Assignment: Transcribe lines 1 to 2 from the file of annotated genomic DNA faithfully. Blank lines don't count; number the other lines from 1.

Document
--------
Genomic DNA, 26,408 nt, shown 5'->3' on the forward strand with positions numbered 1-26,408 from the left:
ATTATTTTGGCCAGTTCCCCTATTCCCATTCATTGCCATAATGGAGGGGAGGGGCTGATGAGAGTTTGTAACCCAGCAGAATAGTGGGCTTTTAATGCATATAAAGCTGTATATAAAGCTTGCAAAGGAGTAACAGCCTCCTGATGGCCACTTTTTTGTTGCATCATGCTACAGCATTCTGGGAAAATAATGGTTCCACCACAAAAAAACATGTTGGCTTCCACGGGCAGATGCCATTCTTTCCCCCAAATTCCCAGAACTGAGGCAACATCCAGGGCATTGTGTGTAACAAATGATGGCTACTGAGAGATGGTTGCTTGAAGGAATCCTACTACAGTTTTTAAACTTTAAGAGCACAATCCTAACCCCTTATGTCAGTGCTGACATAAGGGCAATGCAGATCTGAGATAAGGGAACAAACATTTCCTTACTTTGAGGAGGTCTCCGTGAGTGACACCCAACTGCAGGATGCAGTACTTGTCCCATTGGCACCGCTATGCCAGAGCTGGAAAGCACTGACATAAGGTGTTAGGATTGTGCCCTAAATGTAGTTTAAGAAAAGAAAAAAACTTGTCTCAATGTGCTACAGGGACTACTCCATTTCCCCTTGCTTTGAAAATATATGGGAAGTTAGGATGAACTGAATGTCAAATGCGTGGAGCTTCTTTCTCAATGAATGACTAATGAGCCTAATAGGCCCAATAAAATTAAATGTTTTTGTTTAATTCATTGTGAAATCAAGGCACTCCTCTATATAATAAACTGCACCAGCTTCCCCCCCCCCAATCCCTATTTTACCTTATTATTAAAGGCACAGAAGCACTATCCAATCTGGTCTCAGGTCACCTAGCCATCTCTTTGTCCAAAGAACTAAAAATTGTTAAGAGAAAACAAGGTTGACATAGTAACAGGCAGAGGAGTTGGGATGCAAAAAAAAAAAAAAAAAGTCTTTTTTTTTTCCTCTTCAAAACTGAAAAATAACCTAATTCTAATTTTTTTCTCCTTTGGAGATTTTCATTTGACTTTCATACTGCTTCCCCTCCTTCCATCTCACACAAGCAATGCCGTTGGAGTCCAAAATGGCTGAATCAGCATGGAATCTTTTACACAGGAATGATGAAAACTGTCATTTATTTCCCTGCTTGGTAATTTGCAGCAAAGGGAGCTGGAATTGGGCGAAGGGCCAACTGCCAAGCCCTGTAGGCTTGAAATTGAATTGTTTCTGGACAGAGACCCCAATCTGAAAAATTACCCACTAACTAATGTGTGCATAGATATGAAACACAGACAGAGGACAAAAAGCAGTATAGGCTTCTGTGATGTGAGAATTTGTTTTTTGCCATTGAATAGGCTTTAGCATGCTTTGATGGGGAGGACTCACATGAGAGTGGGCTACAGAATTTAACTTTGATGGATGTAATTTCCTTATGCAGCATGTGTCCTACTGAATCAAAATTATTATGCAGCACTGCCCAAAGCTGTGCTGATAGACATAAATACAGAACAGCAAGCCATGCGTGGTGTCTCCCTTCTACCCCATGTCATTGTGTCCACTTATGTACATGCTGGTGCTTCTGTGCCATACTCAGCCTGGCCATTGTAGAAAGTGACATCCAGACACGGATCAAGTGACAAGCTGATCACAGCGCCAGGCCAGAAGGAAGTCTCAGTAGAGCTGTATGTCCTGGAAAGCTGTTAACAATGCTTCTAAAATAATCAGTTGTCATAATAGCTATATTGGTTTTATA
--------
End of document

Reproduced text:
Genomic DNA, 26,408 nt, shown 5'->3' on the forward strand with positions numbered 1-26,408 from the left:
ATTATTTTGGCCAGTTCCCCTATTCCCATTCATTGCCATAATGGAGGGGAGGGGCTGATGAGAGTTTGTAACCCAGCAGAATAGTGGGCTTTTAATGCATATAAAGCTGTATATAAAGCTTGCAAAGGAGTAACAGCCTCCTGATGGCCACTTTTTTGTTGCATCATGCTACAGCATTCTGGGAAAATAATGGTTCCACCACAAAAAAACATGTTGGCTTCCACGGGCAGATGCCATTCTTTCCCCCAAATTCCCAGAACTGAGGCAACATCCAGGGCATTGTGTGTAACAAATGATGGCTACTGAGAGATGGTTGCTTGAAGGAATCCTACTACAGTTTTTAAACTTTAAGAGCACAATCCTAACCCCTTATGTCAGTGCTGACATAAGGGCAATGCAGATCTGAGATAAGGGAACAAACATTTCCTTACTTTGAGGAGGTCTCCGTGAGTGACACCCAACTGCAGGATGCAGTACTTGTCCCATTGGCACCGCTATGCCAGAGCTGGAAAGCACTGACATAAGGTGTTAGGATTGTGCCCTAAATGTAGTTTAAGAAAAGAAAAAAACTTGTCTCAATGTGCTACAGGGACTACTCCATTTCCCCTTGCTTTGAAAATATATGGGAAGTTAGGATGAACTGAATGTCAAATGCGTGGAGCTTCTTTCTCAATGAATGACTAATGAGCCTAATAGGCCCAATAAAATTAAATGTTTTTGTTTAATTCATTGTGAAATCAAGGCACTCCTCTATATAATAAACTGCACCAGCTTCCCCCCCCCCAATCCCTATTTTACCTTATTATTAAAGGCACAGAAGCACTATCCAATCTGGTCTCAGGTCACCTAGCCATCTCTTTGTCCAAAGAACTAAAAATTGTTAAGAGAAAACAAGGTTGACATAGTAACAGGCAGAGGAGTTGGGATGCAAAAAAAAAAAAAAAAAGTCTTTTTTTTTTCCTCTTCAAAACTGAAAAATAACCTAATTCTAATTTTTTTCTCCTTTGGAGATTTTCATTTGACTTTCATACTGCTTCCCCTCCTTCCATCTCACACAAGCAATGCCGTTGGAGTCCAAAATGGCTGAATCAGCATGGAATCTTTTACACAGGAATGATGAAAACTGTCATTTATTTCCCTGCTTGGTAATTTGCAGCAAAGGGAGCTGGAATTGGGCGAAGGGCCAACTGCCAAGCCCTGTAGGCTTGAAATTGAATTGTTTCTGGACAGAGACCCCAATCTGAAAAATTACCCACTAACTAATGTGTGCATAGATATGAAACACAGACAGAGGACAAAAAGCAGTATAGGCTTCTGTGATGTGAGAATTTGTTTTTTGCCATTGAATAGGCTTTAGCATGCTTTGATGGGGAGGACTCACATGAGAGTGGGCTACAGAATTTAACTTTGATGGATGTAATTTCCTTATGCAGCATGTGTCCTACTGAATCAAAATTATTATGCAGCACTGCCCAAAGCTGTGCTGATAGACATAAATACAGAACAGCAAGCCATGCGTGGTGTCTCCCTTCTACCCCATGTCATTGTGTCCACTTATGTACATGCTGGTGCTTCTGTGCCATACTCAGCCTGGCCATTGTAGAAAGTGACATCCAGACACGGATCAAGTGACAAGCTGATCACAGCGCCAGGCCAGAAGGAAGTCTCAGTAGAGCTGTATGTCCTGGAAAGCTGTTAACAATGCTTCTAAAATAATCAGTTGTCATAATAGCTATATTGGTTTTATA